A look at the state and federal laws that govern abuse in long-term care facilities
The decision to move a loved one into a nursing home is one of the most difficult decisions you’ll ever have to make. One of the reasons the decision is so difficult is the fear that your loved one won’t be treated with the respect, care and compassion they deserve.
Unfortunately, this fear isn’t altogether unfounded. In Indiana, more than 40,000 cases of nursing home abuse occur every year.
Who’s at fault when a loved one is abused in a nursing home? What state and federal laws are in place to protect your loved one?
In this article, we’ll take a look at these questions and more.
What is nursing home abuse?
The term “nursing home abuse” refers to any act or failure to act (neglect) that causes harm to a person in a long-term care facility.
Though not everyone in a nursing home is elderly, the vast majority of residents are over the age of 64. Because of this, the terms “nursing home abuse” and “elder abuse” are often used interchangeably.
The Centers for Disease Control and Prevention (CDC) recognizes 6 common types of nursing home abuse:
- Physical abuse. This type of abuse occurs when a resident experiences illness, pain, or injury as a result of the intentional use of physical force. Examples include hitting, kicking, pushing, slapping, and burning.
- Sexual abuse. This type of abuse involves forced or unwanted sexual interaction of any kind with a resident. This may include unwanted sexual contact, penetration, or noncontact acts such as sexual harassment.
- Emotional or psychological abuse. This type of abuse refers to verbal or nonverbal behaviors that inflict anguish, mental pain, fear, or distress on a resident. Examples include name-calling, humiliating, destroying property, or not letting the resident see friends and family.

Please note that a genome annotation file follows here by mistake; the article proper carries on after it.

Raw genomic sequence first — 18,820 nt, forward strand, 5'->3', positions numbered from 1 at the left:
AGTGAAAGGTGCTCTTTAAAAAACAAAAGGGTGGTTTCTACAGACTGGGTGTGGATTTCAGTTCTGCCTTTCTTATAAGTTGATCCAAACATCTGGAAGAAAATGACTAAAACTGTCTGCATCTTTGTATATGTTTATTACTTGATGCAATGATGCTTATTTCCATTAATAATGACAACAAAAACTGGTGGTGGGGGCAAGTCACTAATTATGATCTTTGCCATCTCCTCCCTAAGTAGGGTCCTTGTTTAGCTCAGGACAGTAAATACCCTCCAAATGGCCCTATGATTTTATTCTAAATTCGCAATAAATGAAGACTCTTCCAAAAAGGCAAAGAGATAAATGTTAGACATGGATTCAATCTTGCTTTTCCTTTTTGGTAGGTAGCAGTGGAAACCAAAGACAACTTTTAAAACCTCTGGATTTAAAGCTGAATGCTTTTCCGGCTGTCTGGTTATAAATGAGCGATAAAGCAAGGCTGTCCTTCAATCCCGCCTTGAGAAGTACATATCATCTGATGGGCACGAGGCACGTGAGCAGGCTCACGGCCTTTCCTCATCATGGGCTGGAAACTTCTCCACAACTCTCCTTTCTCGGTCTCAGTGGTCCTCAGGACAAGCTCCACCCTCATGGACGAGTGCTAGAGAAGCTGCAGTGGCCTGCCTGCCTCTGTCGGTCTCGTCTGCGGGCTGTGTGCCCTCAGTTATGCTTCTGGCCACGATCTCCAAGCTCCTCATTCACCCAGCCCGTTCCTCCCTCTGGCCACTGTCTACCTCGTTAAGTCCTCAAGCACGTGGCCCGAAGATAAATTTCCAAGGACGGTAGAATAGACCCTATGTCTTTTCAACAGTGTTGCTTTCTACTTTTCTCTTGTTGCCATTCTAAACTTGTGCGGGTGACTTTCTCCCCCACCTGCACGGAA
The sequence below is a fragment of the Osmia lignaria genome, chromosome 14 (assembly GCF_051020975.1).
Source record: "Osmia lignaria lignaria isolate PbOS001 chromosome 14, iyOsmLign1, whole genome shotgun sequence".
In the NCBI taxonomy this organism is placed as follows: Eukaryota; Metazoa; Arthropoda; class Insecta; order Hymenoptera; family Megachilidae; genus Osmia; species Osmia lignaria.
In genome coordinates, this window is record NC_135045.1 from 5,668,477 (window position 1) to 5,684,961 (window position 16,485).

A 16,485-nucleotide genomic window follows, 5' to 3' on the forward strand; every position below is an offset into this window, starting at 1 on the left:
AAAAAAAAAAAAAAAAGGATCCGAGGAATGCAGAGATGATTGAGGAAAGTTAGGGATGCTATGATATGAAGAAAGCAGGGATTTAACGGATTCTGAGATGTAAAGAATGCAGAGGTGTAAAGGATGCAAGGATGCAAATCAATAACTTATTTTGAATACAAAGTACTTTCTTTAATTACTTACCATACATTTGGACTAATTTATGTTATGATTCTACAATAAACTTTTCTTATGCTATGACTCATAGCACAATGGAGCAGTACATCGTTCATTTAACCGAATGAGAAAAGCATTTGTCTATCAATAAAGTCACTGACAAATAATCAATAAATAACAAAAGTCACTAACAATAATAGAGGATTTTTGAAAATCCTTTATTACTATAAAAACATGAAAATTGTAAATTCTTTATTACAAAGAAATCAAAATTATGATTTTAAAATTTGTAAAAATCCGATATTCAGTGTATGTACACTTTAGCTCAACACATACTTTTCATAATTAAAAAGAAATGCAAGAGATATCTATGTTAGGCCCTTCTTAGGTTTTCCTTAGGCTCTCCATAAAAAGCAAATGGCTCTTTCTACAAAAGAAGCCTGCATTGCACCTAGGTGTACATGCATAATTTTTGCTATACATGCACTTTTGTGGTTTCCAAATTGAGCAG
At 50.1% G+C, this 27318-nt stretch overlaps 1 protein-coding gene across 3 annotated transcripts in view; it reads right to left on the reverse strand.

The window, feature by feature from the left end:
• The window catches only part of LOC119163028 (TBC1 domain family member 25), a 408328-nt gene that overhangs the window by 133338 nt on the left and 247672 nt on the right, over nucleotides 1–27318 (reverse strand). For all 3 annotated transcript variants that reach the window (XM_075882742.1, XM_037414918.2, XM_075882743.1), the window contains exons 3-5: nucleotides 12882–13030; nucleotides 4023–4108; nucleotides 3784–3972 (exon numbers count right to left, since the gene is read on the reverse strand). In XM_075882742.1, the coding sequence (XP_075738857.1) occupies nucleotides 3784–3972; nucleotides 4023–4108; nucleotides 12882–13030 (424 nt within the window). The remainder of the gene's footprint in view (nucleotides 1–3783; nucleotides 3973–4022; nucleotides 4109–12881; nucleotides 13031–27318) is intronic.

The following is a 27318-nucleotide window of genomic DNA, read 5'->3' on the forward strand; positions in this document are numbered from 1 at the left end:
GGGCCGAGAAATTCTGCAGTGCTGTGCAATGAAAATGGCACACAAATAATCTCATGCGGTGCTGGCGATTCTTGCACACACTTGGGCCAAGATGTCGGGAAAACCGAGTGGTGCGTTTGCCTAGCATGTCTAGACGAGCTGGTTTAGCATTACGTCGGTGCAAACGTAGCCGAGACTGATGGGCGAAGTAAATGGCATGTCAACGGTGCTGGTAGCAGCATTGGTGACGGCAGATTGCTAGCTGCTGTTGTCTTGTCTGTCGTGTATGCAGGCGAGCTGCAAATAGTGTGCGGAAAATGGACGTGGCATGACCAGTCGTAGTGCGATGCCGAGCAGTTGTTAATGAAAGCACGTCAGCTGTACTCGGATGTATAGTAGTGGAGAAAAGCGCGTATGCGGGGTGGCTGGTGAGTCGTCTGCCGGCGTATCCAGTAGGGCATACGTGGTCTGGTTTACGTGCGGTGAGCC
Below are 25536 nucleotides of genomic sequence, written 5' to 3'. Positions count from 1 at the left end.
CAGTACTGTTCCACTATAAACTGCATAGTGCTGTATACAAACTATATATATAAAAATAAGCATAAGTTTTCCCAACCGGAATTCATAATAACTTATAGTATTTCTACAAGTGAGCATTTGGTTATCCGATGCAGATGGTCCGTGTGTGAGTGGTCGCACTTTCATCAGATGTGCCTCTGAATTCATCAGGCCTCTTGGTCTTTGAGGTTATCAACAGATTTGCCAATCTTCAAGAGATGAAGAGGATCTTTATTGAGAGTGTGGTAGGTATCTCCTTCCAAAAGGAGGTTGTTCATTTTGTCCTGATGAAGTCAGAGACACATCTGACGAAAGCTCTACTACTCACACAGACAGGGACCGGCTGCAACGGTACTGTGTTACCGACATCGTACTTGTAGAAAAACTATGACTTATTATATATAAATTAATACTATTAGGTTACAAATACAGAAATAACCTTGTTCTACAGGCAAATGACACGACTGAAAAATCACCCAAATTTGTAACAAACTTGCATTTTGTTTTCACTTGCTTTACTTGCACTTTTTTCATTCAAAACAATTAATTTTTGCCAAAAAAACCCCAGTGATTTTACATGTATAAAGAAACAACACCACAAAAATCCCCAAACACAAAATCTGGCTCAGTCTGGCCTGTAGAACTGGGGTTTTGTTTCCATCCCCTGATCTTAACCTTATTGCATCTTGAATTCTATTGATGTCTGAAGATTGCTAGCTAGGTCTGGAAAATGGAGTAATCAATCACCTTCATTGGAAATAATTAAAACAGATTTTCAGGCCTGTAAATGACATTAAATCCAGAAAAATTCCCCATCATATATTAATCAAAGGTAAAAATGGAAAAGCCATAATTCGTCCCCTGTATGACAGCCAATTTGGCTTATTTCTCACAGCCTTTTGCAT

- Neglect. The failure to meet a resident’s basic needs constitutes neglect. These basic needs include food, water, shelter, clothing, hygiene, and essential medical care.
- Financial abuse. This type of abuse involves illegally or improperly using a resident’s money, benefits, belongings, property, or assets for the benefit of someone other than the resident. Examples include taking money from a resident’s account without proper authority, unauthorized credit card use, and changing a will without permission.
Nursing home abuse statistics
It’s hard to imagine that anyone could harm a vulnerable person in a nursing home, but every year more than 40,000 cases of elder abuse and neglect occur in Indiana.
This number is even more alarming when you consider the following facts:
- Only 1 in 14 cases of abuse are actually reported
- Almost 45,000 people ages 65 and older live in Indiana nursing homes
- Approximately 33% of nursing homes in Indiana were cited for an abuse violation over a 2-year period
Though anyone can be the victim of nursing home abuse, consider the following statistics:
- The median age of nursing home abuse victims is 76.5
- The majority of nursing home abuse victims are female
- Approximately 65% of nursing home victims are white
- Approximately 21% of nursing home victims are black
- Approximately 9% of nursing home victims are Hispanic or Latino
Recognizing signs of nursing home abuse
One of the most heartbreaking aspects of nursing home abuse is that the abuse often goes undetected.
Nursing home residents may be unable or unwilling to report abuse due to physical or mental impairments, shame, or fear of retaliation. Consequently, it’s important to keep an eye out for signs of abuse.
Common signs of nursing home abuse